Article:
Editorial | Why Mrs Parchment Brown shouldn’t rush
DONNA PARCHMENT BROWN, the political ombudsman, should stay her haste in asking Parliament for additional powers against politicians who break election laws or breach the codes by which they agree to abide during campaigns. Last week, Mrs Parchment Brown announced that she intended to, within 30 days, present legislative briefs to Prime Minister Andrew Holness and the Opposition leader, Mark Golding.
It is not that we believe that the ombudsman’s position is without merit. Indeed, this newspaper has many times called for the deepening and widening of her authority. However, as we have argued more recently, her office, restructured and renamed (Parliamentary Conduct Commissioner), should be central in the proposed law for the impeachment of legislators, a bill for which has been retabled by Mr Golding.
Indeed, the matters in that bill, but incorporating the issues this newspaper has placed on the table, as well as the concerns of the political ombudsman, should be aggressively canvassed by Mrs Parchment Brown for her remodelled agency.
The office of the political ombudsman is a commission of Parliament. It polices a standing code of behaviour agreed to by the island’s political parties and to which they, and their candidates, formally recommit during election campaigns. The office is also empowered to investigate actions by parties, their members and supporters that are “likely to prejudice good relations” between the various groups.
However, after her investigations, Mrs Parchment Brown cannot impose penalties if she determines a person or a party guilty. The political ombudsman can recommend a course of action to the offending politician, report her findings and recommendations to the political parties and, ultimately, file a report with Parliament. Fundamentally, though, the ombudsman’s only real weapons are moral suasion and public outrage – if the latter can be engendered during the heat of a political campaign. Usually, it’s not.
In her 2018 report, tabled in Parliament in January, Mrs Parchment Brown suggested that she be given specific powers to refer to the director of public prosecutions (DPP) for criminal charges, breaches of the electoral laws, such as failing to report campaign donations, or improperly adhering to election spending regulations. These matters are covered by the Representation of the People Act and, on the face of it, fall to the Election Commission of Jamaica for direct oversight.
The political ombudsman has now bolstered her request with data from a forum held to review the conduct of last September’s general election, which showed that 88 per cent of the participants supported the extension of the office’s mandate to refer election law breaches to the DPP. Eighty per cent felt the ombudsman should also have the power to impose predetermined fines for breaches of the political code of conduct.
While we supported Mrs Parchment Brown’s January proposals, we argued then that the changes should be in the context of a broad review of the role of the political ombudsman, whose advent, over three decades, was at a time when Jamaican elections were heavily infused with violence and intimidation. Although violence still sometimes occurs in campaigns, the context and depth of political tensions has changed substantially since the deep-seated ideological contests of the 1970s and 1980s.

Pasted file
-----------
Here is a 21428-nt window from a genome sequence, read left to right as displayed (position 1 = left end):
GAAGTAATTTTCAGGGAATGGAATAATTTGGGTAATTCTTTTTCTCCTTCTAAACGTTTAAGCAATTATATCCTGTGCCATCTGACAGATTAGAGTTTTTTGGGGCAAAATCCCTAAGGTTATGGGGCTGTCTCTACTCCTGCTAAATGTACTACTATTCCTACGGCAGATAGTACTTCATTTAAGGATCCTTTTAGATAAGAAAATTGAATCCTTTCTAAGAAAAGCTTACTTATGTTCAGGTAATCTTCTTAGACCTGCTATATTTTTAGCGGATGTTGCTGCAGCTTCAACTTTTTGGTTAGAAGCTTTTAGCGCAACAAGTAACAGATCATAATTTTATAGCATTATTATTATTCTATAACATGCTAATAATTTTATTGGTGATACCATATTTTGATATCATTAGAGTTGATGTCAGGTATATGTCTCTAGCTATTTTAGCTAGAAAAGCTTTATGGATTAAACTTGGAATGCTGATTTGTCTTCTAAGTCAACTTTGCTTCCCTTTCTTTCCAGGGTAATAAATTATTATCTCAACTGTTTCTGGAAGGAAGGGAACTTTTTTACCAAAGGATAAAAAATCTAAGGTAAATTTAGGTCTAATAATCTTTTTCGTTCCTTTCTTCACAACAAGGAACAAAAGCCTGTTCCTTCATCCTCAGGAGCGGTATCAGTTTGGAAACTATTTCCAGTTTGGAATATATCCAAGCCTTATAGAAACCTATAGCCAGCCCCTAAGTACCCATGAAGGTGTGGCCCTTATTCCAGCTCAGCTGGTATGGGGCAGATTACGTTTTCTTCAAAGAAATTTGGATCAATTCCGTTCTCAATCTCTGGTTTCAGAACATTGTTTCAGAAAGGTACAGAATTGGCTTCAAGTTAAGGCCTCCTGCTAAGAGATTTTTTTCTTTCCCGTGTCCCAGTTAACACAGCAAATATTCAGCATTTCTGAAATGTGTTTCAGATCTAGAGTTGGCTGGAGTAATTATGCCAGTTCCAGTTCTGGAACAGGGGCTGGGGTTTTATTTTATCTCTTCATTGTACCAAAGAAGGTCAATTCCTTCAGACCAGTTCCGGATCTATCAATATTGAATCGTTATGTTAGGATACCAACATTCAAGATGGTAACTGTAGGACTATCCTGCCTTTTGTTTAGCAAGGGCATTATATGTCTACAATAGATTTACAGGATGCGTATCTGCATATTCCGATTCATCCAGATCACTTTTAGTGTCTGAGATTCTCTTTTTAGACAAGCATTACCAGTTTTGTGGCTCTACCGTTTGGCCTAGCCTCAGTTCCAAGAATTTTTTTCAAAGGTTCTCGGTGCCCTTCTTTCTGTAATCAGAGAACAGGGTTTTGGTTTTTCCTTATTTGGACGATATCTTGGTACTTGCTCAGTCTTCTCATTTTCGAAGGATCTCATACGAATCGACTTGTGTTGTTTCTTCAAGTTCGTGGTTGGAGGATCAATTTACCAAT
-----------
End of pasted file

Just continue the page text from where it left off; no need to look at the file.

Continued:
That was part of the backdrop against which we suggested the incorporation of the office of the political ombudsman into the parliamentary impeachment bill, which was reprised by Mr Golding in the midst of the allegations that George Wright, member of parliament, is the man seen in a viral video beating a woman.
A version of the bill came to Parliament a dozen years ago, but did not move forward. In addition to general corruption and a serious failure to perform their duties, the new version proposed law that would make it possible to impeach legislators who engage in “egregious conduct or other misbehaviour unbefitting of the holder of the office of senator or member of parliament, which is so serious in nature as to render the holder of the office unfit to hold that office; or bring the office held by the person into disrepute”. Domestic abuse and other forms of violence could be captured under this clause.
As currently proposed, the law would allow a slew of public officials or agencies, or three MPs backed by a petition signed by at least 1,000 people, to make complaints against legislators to a parliamentary impeachment committee. If that committee concluded that an impeachable offence had occurred, it would then forward the case to an impeachment tribunal for trial.
This newspaper, however, believes that a restructured office of the political ombudsman, or the Parliamentary Conduct Commissioner, would provide better independent initial investigation of complaints against legislators, before the findings are turned over to Parliament for further action. Additionally, the Parliamentary Conduct Commissioner would hear and filter complaints against MPs and senators from private individuals, who might otherwise be intimated from voicing concerns.